Monarch Migration Update: Sept. 23, 2010
Please Report
Your Sightings!

A migration of historic proportions took place along the Atlantic coast last week, and the leading edge of the migration entered Kansas. Read the first weekly news report from Angangueo, Mexico. Also, find out how high monarchs fly, and how high we can see them. These facts are important. After all, we're tracking migration based on visual observations.

This Week's Update Includes:

Image of the Week
Toronto skyline: Monarch butterflies were sighted from a 22nd floor office building here.

How high do monarchs fly?

News: Stop and Go, All the Way to Mexico

The migration moved in clear pulses last week. One day would be quiet. The next day monarchs would be "floating," "gliding," and "soaring"—past people in office buildings, drivers in their cars, families at backyard barbecues, and a surfer riding waves.

Atlantic Coast
A reader wrote to complain:

"We made a special trip this past weekend to (New Jersey's) Long Beach Island to see this magnificent butterfly migration and we ONLY counted 12 the entire weekend."

Unfortunately, monarch migration is highly variable and unpredictable. Look what happened the same weekend, only 70 miles down the New Jersey shore! Dick Walton from the Cape May Monarch Monitoring Project reports:

"An orange blizzard hit.... Even by historic standards this was a huge flight. On the 3 road-census runs on September 18th (volunteers) recorded 1,592 monarchs in a total of 60 minutes of observation!"

The day before, a massive migration was reported up and down Long Island's beaches. Among the New Yorkers who witnessed the event were Woodhull School's 2nd and 3rd graders:

"We took a walk down to the beach and saw thousands and thousands of butterflies migrating."

Central Pathway
Persistent south winds seem to be holding many monarchs back. Almost daily, peak migration reports from Prairie City, Iowa, show substantial numbers and the effect of the wind:

"Monday was sunny and warm with a strong wind from the south southeast at 20-25 miles an hour. During a late afternoon visit to Neal Smith National Wildlife Refuge, 80 monarchs were observed in an hour. Several were noted fighting the wind, but most were found nectaring on wildflowers on a forested hillside and stopping to rest on the branches of oak trees."

When the wind and weather are right, reports like this one from Lindsborg, Kansas, show monarchs on the move:

"We were having a bbq in the yard on Saturday. The wind had been coming out of the south. At around 6.00 pm it changed and started coming out of the north. Within a few minutes we began to see the monarchs coming out of the north. Some were low but the majority of them were very high up--and there were hundreds of them."

Angry Atlantic Ocean

An angry Atlantic Ocean as seen from Long Island, New York on September 17th.

Monarchs found safety in trees nearby.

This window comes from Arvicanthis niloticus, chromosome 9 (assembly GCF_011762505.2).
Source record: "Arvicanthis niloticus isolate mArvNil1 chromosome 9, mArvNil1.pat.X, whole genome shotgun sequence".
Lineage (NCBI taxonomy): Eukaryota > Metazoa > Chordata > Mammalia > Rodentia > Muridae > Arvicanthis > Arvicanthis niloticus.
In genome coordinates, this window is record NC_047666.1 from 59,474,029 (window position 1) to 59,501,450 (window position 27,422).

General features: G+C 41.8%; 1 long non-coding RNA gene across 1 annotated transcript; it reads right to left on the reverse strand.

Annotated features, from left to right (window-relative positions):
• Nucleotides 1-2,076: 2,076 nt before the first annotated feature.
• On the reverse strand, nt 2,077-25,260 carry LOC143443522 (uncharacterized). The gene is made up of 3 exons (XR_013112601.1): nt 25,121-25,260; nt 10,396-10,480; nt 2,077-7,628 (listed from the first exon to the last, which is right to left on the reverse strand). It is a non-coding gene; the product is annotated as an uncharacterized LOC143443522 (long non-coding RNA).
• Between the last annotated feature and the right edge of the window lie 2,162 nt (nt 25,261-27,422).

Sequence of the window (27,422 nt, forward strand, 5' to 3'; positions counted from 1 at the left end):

Images: Chris Paparo

Angry Atlantic Ocean

Research Questions: How high do monarchs fly? How high can we see them?

Monarch migration can be invisible to us when we watch from the ground. There is a large gap overhead where monarchs can travel and we can't see them. How high can monarchs fly and how high can we see them? These questions are important because we are tracking migration based on visual observations. Our migration maps only show what people are able to see!

1) Find out what scientists know — and don't know— about the height of monarch flight. 2) When do monarchs disappear from view? Design your own experiment or try one of ours.
How high can we see them? How high can monarchs fly?

When we watch migration from the ground, there is a large gap overhead where monarchs can travel and we can't see them.

Did You Know?
When we watch migration from the ground, there is a large gap overhead where monarchs can travel and we can't see them.

From Angangueo: A big hello and open doors to the monarchs!!!

Many readers have asked about the rebuilding of Angangueo after last February's flood. Estela Romero, Journey North's local reporter, sends an update. She shares a true sign of her family's strong spirit: Their store--that had been open for 91 years without interruption--has reopened! Here's Estela:

"Dear Journey North friends, A new season is opening in our region. As we await the Monarch´s arrival we want to say HELLO to you in several different ways:



Independence Day celebration in Angangueo

Our family store has reopened!
Before the flood, our store had had 91 years working without interruption.

The Migration: Maps and Journal Page 
Map of All Monarch Butterfly Sightings: Fall 2010 Map of Monarch Butterfly Roosts: Fall 2010 Migration Journal Page

ALL Monarch


Fall Roosts


For Your Journal
This Week's Questions

Seeing Monarchs? Please let us know!

  • Report frequently—at least once a week—as long as monarchs are present.
  • Count monarchs: Tell us how many monarchs you see per hour (or minute).
  • To report your sightings, press here.
The Next Monarch Migration Update Will Be Posted on September 30, 2010.